die is cast

the die is cast

A course of action has been finalized. This expression comes from a Latin phrase thought to have been said by Julius Caesar when he crossed the Rubicon river and became embroiled in civil war in 49 BCE. Well, the die is cast now that we've closed on the house—we're officially homeowners!
See also: cast, die

die is cast

Prov. A process is past the point of no return. (The die is one of a pair of dice. The cast means thrown. This phrase [in Latin] was said by Julius Caesar when he crossed the Rubicon with his legions, starting a civil war.) After that speech favoring reform of the education system, the die is cast. This is now a campaign issue. The die is cast. There is no turning back on this point.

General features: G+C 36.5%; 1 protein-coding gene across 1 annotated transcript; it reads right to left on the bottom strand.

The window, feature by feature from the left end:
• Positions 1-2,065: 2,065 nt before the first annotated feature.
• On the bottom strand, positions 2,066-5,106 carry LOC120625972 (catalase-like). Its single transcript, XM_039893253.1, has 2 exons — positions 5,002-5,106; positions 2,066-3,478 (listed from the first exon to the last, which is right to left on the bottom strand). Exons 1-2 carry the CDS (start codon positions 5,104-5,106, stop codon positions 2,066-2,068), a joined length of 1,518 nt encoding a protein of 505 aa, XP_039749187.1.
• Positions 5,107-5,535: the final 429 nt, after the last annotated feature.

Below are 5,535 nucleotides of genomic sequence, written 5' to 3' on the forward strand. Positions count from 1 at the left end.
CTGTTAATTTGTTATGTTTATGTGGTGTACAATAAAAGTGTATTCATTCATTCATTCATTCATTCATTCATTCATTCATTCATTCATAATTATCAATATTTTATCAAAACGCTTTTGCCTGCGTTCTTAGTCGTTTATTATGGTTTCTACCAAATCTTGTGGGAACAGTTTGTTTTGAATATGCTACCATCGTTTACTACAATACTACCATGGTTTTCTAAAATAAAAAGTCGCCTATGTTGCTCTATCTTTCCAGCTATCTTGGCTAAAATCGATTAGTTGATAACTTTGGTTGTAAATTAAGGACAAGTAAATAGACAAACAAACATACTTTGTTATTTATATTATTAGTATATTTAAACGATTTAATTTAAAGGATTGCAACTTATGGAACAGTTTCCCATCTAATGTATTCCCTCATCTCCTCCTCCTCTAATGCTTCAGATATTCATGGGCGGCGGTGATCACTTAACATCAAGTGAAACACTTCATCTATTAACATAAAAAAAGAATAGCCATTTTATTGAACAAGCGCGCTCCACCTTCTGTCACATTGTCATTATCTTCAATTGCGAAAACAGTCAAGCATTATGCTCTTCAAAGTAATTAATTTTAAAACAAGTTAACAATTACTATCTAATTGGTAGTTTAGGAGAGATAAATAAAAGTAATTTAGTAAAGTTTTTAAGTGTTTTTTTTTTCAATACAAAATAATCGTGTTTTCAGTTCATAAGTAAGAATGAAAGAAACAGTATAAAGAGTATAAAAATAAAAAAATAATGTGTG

See also: cast, die

die is cast, the

A final decision has been made; there is no turning back. The term comes from Julius Caesar’s invasion of Italy in 49 b.c. (see cross the Rubicon). According to Suetonius’s account, Caesar said Jacta alea est (The dice have been thrown), which has been repeated through the ages whenever a figurative player must abide by the result of a throw of the dice. It was a cliché by the time George Meredith wrote, “The die is cast—I cannot go back” (The Egoist, 1879).
See also: die